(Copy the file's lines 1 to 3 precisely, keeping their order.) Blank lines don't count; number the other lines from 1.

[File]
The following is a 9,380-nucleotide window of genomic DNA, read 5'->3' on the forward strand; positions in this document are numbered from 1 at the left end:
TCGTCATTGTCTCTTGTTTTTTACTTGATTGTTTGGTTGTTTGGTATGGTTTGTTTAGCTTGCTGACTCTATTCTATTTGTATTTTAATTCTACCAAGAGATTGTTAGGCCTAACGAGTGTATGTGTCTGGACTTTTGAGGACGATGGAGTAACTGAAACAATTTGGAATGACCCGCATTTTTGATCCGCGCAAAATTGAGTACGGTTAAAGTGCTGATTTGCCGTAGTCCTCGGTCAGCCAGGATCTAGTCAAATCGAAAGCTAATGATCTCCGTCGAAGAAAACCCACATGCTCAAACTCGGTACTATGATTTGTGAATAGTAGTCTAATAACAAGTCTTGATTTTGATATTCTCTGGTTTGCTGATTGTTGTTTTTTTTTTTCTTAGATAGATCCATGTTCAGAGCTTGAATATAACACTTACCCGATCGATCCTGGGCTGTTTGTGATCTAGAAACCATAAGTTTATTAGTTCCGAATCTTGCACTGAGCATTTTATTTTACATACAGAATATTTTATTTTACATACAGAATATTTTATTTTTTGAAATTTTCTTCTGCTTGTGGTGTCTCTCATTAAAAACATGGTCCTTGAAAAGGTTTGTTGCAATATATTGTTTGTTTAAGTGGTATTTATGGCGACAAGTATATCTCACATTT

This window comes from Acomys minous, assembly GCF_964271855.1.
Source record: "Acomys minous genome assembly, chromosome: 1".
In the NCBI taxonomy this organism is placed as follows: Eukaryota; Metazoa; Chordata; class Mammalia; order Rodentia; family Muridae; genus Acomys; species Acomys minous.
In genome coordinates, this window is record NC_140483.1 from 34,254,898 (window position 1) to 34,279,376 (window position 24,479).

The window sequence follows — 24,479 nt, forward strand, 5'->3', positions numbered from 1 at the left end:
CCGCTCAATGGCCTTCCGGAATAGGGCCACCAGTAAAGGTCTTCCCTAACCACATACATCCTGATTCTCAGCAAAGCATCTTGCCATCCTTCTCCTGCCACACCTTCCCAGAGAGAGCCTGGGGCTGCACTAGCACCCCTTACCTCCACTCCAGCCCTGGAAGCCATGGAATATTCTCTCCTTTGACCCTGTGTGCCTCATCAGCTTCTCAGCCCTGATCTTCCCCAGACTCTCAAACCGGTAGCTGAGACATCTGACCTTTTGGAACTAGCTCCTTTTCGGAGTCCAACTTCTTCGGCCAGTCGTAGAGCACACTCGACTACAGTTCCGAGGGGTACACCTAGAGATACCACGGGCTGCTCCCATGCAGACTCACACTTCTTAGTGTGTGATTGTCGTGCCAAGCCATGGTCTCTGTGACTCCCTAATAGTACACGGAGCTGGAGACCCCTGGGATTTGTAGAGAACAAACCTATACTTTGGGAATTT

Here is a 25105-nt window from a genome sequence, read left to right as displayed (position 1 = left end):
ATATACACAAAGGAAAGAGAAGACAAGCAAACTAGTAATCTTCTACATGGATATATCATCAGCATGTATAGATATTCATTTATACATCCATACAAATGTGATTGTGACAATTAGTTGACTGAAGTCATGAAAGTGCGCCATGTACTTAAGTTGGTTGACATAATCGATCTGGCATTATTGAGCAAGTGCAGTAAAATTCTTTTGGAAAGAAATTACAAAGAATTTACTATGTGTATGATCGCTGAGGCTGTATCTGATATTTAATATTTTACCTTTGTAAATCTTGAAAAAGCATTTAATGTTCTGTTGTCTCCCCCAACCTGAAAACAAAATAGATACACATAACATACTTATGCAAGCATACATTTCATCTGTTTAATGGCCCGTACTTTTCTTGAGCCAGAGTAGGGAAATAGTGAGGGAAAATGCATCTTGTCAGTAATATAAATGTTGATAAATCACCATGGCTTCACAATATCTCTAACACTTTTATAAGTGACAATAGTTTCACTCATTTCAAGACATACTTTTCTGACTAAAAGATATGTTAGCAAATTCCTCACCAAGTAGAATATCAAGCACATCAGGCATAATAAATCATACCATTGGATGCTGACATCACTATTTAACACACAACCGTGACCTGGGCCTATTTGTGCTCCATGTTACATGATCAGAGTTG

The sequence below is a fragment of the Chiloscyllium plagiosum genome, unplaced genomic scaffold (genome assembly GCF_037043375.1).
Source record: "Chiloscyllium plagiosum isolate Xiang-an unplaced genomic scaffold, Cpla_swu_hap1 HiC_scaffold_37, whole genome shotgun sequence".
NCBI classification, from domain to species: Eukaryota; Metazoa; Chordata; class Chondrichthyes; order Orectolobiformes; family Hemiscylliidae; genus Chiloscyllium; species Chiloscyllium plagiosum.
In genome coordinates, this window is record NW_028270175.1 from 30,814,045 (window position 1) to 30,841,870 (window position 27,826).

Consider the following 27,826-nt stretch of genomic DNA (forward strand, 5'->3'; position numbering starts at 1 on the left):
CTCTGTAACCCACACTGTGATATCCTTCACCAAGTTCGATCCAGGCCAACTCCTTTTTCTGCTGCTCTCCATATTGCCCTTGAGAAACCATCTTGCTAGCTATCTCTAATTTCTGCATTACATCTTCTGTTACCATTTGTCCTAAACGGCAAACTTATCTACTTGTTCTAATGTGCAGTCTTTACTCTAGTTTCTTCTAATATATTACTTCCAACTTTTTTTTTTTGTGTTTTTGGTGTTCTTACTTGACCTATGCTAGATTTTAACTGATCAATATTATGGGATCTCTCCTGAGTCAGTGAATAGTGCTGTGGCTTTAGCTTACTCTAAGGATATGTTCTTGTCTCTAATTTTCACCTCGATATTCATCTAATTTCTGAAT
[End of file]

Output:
The following is a 9,380-nucleotide window of genomic DNA, read 5'->3' on the forward strand; positions in this document are numbered from 1 at the left end:
TCGTCATTGTCTCTTGTTTTTTACTTGATTGTTTGGTTGTTTGGTATGGTTTGTTTAGCTTGCTGACTCTATTCTATTTGTATTTTAATTCTACCAAGAGATTGTTAGGCCTAACGAGTGTATGTGTCTGGACTTTTGAGGACGATGGAGTAACTGAAACAATTTGGAATGACCCGCATTTTTGATCCGCGCAAAATTGAGTACGGTTAAAGTGCTGATTTGCCGTAGTCCTCGGTCAGCCAGGATCTAGTCAAATCGAAAGCTAATGATCTCCGTCGAAGAAAACCCACATGCTCAAACTCGGTACTATGATTTGTGAATAGTAGTCTAATAACAAGTCTTGATTTTGATATTCTCTGGTTTGCTGATTGTTGTTTTTTTTTTTCTTAGATAGATCCATGTTCAGAGCTTGAATATAACACTTACCCGATCGATCCTGGGCTGTTTGTGATCTAGAAACCATAAGTTTATTAGTTCCGAATCTTGCACTGAGCATTTTATTTTACATACAGAATATTTTATTTTACATACAGAATATTTTATTTTTTGAAATTTTCTTCTGCTTGTGGTGTCTCTCATTAAAAACATGGTCCTTGAAAAGGTTTGTTGCAATATATTGTTTGTTTAAGTGGTATTTATGGCGACAAGTATATCTCACATTT

This window comes from Acomys minous, assembly GCF_964271855.1.